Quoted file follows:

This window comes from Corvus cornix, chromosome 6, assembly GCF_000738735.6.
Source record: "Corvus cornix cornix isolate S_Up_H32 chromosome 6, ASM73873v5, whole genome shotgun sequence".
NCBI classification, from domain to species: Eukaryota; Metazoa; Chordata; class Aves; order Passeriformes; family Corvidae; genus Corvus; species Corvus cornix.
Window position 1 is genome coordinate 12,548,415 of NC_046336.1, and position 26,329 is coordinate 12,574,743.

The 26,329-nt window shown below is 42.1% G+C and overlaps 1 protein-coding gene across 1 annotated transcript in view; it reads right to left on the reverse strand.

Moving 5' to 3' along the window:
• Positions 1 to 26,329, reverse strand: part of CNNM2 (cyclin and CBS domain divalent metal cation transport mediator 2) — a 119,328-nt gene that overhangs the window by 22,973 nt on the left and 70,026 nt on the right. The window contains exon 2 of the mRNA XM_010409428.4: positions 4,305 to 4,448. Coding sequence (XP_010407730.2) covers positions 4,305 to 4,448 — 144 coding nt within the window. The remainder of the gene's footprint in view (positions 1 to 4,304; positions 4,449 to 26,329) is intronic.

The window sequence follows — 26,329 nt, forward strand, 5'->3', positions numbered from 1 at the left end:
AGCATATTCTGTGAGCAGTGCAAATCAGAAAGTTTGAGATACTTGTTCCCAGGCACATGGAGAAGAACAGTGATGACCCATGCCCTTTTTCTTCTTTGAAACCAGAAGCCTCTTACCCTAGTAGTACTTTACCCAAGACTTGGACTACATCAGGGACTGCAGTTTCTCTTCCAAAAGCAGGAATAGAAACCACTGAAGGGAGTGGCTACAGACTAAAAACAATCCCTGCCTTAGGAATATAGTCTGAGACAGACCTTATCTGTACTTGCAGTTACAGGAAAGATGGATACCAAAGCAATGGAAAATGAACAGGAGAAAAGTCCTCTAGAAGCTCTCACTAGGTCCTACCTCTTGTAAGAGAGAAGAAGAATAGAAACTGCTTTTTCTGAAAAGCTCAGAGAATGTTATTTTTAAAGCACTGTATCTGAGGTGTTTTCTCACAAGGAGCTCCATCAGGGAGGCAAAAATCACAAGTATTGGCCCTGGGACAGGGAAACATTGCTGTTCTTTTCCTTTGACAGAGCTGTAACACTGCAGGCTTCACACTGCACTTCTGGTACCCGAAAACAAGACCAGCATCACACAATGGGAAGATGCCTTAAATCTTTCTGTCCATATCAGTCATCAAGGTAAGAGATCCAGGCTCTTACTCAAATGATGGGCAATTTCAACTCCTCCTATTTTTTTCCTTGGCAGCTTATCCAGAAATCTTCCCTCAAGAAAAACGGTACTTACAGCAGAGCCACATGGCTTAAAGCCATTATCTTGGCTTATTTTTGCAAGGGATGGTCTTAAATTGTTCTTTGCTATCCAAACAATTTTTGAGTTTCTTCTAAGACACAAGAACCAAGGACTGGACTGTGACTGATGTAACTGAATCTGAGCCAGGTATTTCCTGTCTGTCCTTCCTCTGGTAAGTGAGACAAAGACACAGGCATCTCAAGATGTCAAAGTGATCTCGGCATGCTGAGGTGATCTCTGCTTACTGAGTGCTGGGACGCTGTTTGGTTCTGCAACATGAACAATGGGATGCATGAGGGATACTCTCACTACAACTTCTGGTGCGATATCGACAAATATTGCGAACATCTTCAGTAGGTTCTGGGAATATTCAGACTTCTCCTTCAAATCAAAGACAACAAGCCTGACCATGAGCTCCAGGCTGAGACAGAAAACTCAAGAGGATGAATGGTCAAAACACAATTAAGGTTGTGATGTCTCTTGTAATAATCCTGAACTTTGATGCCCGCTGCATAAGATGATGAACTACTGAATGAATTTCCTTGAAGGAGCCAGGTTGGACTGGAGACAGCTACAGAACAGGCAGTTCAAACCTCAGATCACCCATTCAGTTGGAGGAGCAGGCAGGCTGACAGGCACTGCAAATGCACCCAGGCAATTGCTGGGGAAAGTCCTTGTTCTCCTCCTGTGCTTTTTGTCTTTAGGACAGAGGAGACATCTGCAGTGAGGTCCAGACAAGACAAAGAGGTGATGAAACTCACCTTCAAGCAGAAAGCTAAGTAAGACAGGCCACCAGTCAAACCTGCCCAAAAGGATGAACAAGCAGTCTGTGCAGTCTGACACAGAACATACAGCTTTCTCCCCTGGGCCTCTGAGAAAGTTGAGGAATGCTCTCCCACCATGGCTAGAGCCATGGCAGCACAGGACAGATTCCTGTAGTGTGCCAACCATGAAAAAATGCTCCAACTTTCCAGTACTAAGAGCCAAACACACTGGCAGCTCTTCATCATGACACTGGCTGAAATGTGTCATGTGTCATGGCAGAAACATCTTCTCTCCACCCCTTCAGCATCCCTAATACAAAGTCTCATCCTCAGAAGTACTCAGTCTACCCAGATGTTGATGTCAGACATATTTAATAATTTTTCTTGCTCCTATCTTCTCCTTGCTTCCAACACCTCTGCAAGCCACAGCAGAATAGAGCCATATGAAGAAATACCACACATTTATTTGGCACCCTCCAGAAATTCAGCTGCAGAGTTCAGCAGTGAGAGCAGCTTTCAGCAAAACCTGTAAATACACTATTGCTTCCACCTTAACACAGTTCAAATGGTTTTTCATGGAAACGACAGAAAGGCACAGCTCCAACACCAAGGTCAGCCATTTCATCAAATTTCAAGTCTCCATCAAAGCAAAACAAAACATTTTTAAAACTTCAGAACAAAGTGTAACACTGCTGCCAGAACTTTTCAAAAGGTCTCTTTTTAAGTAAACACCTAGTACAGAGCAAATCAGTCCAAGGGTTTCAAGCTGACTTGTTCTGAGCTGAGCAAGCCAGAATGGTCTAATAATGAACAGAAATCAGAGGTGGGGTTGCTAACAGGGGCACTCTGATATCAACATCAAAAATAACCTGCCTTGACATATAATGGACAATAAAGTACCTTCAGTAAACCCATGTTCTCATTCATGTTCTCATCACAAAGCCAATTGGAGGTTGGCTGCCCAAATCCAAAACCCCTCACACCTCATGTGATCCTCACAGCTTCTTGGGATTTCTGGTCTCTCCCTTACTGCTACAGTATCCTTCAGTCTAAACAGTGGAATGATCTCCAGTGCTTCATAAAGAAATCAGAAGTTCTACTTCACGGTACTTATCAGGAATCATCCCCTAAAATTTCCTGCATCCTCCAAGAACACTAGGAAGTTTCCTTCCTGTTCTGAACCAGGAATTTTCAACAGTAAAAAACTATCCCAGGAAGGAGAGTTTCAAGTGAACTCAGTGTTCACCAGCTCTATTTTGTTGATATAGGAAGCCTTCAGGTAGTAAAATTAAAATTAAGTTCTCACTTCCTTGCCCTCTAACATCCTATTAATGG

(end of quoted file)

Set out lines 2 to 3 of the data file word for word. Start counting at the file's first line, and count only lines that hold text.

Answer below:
Source record: "Corvus cornix cornix isolate S_Up_H32 chromosome 6, ASM73873v5, whole genome shotgun sequence".
NCBI classification, from domain to species: Eukaryota; Metazoa; Chordata; class Aves; order Passeriformes; family Corvidae; genus Corvus; species Corvus cornix.